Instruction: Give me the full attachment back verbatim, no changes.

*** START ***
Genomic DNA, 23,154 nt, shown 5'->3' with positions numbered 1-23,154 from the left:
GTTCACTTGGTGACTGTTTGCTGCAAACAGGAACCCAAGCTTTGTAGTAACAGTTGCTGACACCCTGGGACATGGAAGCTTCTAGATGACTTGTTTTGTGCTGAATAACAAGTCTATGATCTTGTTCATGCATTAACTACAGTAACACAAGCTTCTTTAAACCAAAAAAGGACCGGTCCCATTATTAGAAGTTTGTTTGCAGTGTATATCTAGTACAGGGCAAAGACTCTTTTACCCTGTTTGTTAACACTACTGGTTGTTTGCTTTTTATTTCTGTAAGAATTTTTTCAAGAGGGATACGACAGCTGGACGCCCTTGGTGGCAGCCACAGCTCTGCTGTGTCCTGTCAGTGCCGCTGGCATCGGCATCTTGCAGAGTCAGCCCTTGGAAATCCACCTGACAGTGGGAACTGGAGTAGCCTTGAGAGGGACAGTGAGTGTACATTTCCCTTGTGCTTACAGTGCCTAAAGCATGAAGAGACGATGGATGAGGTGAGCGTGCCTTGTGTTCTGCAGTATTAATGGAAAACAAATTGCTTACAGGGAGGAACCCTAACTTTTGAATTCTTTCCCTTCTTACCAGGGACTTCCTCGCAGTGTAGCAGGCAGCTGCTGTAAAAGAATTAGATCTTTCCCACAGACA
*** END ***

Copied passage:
Genomic DNA, 23,154 nt, shown 5'->3' with positions numbered 1-23,154 from the left:
GTTCACTTGGTGACTGTTTGCTGCAAACAGGAACCCAAGCTTTGTAGTAACAGTTGCTGACACCCTGGGACATGGAAGCTTCTAGATGACTTGTTTTGTGCTGAATAACAAGTCTATGATCTTGTTCATGCATTAACTACAGTAACACAAGCTTCTTTAAACCAAAAAAGGACCGGTCCCATTATTAGAAGTTTGTTTGCAGTGTATATCTAGTACAGGGCAAAGACTCTTTTACCCTGTTTGTTAACACTACTGGTTGTTTGCTTTTTATTTCTGTAAGAATTTTTTCAAGAGGGATACGACAGCTGGACGCCCTTGGTGGCAGCCACAGCTCTGCTGTGTCCTGTCAGTGCCGCTGGCATCGGCATCTTGCAGAGTCAGCCCTTGGAAATCCACCTGACAGTGGGAACTGGAGTAGCCTTGAGAGGGACAGTGAGTGTACATTTCCCTTGTGCTTACAGTGCCTAAAGCATGAAGAGACGATGGATGAGGTGAGCGTGCCTTGTGTTCTGCAGTATTAATGGAAAACAAATTGCTTACAGGGAGGAACCCTAACTTTTGAATTCTTTCCCTTCTTACCAGGGACTTCCTCGCAGTGTAGCAGGCAGCTGCTGTAAAAGAATTAGATCTTTCCCACAGACA